University YMCA hosts annual Dump and Run collection program

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University YMCA hosts annual Dump and Run collection program

A mass of donated hangers for the YMCA's annual Dump and Run. 

A mass of donated hangers for the YMCA's annual Dump and Run. 

A mass of donated hangers for the YMCA's annual Dump and Run. 

A mass of donated hangers for the YMCA's annual Dump and Run. 


Each year, the University YMCA keeps six semi-trailers worth of items from ending up in landfills, thanks to a program called Dump and Run.

Dump and Run is an annual donation collection that allows students and community members to drop off unwanted items at the end of the school year. These items are then resold at the University’s Stock Pavilion from Aug. 23 to 24. 

Kasey Umland is the project director at the University YMCA and has been volunteering with Dump and Run for 10 years. 

“We keep a ton of stuff out of the trash, which is awesome,” she said. 

Students could take their items to the YMCA, or to one of the 55 collection boxes set up in about 30 different locations, most of which were dorms. The boxes were pulled May 17.

For students and community members who missed the May drop off, they can still drop off their items directly at the Stock Pavilion during collection days in August.

Asako Kinase-Leggett, who works at the University’s Office of Diversity, Equity and Access, has been volunteering with Dump and Run for the past three years. She said she volunteers because of the great people and the good cause. 

“It’s also very entertaining to see what people throw away,” Kinase-Leggett said.

Some of the unique things people have donated in the past years include an alligator head, a full-length canoe and what Umland described as a teddy bear so big that it could wear a XXXL shirt. 

Umland said what is surprising isn’t just the strange objects that are donated, but also the staggering quantities of certain items.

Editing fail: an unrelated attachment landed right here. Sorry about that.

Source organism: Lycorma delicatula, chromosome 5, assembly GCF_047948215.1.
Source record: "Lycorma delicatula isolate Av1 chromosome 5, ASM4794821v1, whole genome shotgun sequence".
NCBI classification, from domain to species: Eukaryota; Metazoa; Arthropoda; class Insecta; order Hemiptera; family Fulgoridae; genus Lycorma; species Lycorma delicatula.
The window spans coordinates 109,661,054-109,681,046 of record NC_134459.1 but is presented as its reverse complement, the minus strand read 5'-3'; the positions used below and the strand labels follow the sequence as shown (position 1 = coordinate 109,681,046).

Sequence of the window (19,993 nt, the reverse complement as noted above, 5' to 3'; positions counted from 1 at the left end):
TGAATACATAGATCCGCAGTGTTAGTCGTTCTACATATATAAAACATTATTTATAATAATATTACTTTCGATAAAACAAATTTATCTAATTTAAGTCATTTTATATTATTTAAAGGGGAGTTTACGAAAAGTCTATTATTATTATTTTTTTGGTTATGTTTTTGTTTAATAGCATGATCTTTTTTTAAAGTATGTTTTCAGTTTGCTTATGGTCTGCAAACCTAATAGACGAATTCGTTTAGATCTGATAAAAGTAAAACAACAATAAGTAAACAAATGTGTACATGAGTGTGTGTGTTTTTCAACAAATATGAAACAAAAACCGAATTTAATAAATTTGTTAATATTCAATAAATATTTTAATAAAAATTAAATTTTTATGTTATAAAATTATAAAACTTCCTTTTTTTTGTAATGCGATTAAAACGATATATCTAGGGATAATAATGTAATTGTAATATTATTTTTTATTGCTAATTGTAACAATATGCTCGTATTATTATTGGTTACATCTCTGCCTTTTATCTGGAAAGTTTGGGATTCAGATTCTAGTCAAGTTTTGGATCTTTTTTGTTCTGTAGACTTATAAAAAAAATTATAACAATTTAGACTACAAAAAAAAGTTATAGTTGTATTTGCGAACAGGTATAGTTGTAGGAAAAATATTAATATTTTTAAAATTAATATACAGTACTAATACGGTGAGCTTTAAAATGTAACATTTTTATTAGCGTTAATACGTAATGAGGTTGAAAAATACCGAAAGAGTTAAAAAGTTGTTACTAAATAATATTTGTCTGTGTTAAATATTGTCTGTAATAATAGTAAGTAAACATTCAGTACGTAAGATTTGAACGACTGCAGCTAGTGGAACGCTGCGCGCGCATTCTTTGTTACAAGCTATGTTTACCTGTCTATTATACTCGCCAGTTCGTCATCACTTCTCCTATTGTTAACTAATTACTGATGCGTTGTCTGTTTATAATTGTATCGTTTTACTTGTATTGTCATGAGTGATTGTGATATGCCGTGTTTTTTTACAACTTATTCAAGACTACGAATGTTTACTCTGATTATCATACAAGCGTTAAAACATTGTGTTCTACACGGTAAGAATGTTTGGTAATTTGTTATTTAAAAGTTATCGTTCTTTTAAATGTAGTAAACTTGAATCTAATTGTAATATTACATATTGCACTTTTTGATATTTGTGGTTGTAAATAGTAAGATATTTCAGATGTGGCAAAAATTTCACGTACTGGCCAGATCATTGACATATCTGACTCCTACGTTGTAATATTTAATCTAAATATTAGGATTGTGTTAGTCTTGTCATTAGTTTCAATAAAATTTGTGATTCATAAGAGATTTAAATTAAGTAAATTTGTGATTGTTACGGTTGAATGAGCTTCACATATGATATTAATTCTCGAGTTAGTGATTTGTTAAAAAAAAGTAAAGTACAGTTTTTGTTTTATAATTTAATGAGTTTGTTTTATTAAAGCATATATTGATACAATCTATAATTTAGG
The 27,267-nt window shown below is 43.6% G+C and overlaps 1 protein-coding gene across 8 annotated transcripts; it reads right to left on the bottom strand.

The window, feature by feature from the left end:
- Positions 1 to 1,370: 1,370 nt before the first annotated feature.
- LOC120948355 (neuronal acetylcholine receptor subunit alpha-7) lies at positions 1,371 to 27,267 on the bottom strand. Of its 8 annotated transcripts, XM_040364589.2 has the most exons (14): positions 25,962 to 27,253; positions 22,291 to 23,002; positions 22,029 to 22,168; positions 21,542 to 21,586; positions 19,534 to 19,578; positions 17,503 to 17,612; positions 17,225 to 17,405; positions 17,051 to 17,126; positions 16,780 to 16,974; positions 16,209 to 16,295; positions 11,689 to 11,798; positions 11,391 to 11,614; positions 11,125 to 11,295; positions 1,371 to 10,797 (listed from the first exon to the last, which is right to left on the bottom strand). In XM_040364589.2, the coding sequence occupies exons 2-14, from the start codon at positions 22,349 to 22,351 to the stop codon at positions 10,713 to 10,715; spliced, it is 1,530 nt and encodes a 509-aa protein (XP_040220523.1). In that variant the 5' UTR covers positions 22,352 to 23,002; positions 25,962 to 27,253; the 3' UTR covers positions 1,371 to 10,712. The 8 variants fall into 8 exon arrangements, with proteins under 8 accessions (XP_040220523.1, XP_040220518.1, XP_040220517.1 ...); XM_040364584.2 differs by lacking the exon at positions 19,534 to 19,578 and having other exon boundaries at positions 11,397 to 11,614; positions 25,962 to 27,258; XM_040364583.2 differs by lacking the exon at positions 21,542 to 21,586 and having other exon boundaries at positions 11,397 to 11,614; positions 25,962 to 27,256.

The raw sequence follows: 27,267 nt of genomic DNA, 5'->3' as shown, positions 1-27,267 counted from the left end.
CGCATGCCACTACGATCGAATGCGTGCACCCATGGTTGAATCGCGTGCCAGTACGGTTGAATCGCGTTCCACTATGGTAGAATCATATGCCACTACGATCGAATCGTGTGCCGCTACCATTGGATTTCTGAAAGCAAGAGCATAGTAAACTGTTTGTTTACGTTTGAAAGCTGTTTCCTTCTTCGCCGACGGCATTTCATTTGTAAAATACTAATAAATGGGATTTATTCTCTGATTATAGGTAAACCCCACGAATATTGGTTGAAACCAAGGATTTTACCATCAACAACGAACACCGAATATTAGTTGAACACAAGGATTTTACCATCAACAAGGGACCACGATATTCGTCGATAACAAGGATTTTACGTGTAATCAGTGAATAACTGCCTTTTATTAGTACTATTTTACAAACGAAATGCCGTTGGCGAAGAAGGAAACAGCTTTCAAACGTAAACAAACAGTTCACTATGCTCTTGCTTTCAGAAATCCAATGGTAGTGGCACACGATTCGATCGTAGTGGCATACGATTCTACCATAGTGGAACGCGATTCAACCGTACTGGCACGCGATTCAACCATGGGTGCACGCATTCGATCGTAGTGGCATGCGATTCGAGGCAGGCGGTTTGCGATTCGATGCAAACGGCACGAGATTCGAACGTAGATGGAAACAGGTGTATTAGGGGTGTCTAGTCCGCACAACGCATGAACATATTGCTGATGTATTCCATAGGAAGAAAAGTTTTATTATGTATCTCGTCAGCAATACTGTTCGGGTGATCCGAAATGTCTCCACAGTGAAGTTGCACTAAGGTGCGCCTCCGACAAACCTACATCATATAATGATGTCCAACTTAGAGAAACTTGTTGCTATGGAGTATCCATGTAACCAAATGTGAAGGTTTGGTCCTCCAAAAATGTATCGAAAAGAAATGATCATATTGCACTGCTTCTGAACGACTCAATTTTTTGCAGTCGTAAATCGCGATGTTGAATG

“A lot of it is just scale and these things that you don’t really think about buying, but then when you see how many we get, you think, ‘Wow,’” Umland said. “Like string backpacks — the world is full of string backpacks.”

When Dump and Run started, the August sale used to be held at the YMCA in Latzer Hall. Because the amount of donations has substantially grown over the years, the sale had to be moved to the Stock Pavilion.

“We keep a fraction of what is donated just because our sale is two days, and there’s only so much that we can get rid of in those two days,” Umland said. “But everything that we can’t keep, we donate to another not-for-profit that either gives clothes away or has a full-year thrift shop.”

The increase in donations has created a greater need for more collection locations and volunteers. 

“This year we had Illini Tower and the dorms and we barely scraped by getting it all out on time,” Umland said. “The dorms wanted us to come back and pick up things that people left after we had pulled our boxes. We wanted to, but we just didn’t have the capacity. It’s definitely an all-hands-on-deck program that we can’t do without massive amounts of volunteers.”

An incentive for volunteers is after helping out for six hours, they get to shop early and have first pick at the sale. 

Umland said the sale in August brings in about $20,000 for the YMCA. While she said that’s great for the YMCA’s programs, raising money is not the main purpose of Dump and Run. 

“It’s great that it makes us money, but obviously we wouldn’t do it if it was just about the money,” Umland said. “There are easier ways to make $20,000.”

She said the greater purpose of Dump and Run is to keep usable things out of landfills and provide affordable items to students and community members.

“It definitely has a lot of facets that fit the YMCA’s mission,” said Umland. “We do it because we want to keep the stuff out of the trash. That’s the reason it’s worthwhile to do.”

Ruta Rauber is a community volunteer who has been helping with the sale for many years. She said she gains a sense of service and satisfaction from helping with the program.

“I feel like I’m contributing to being a steward of the earth,” Rauber said. “Right before the sale, I stand in the doorway, and I look around at all the stuff in all the departments and I think, ‘Wow, all this easily could have been thrown in the trash.’”

Abrar can be reached at [email protected]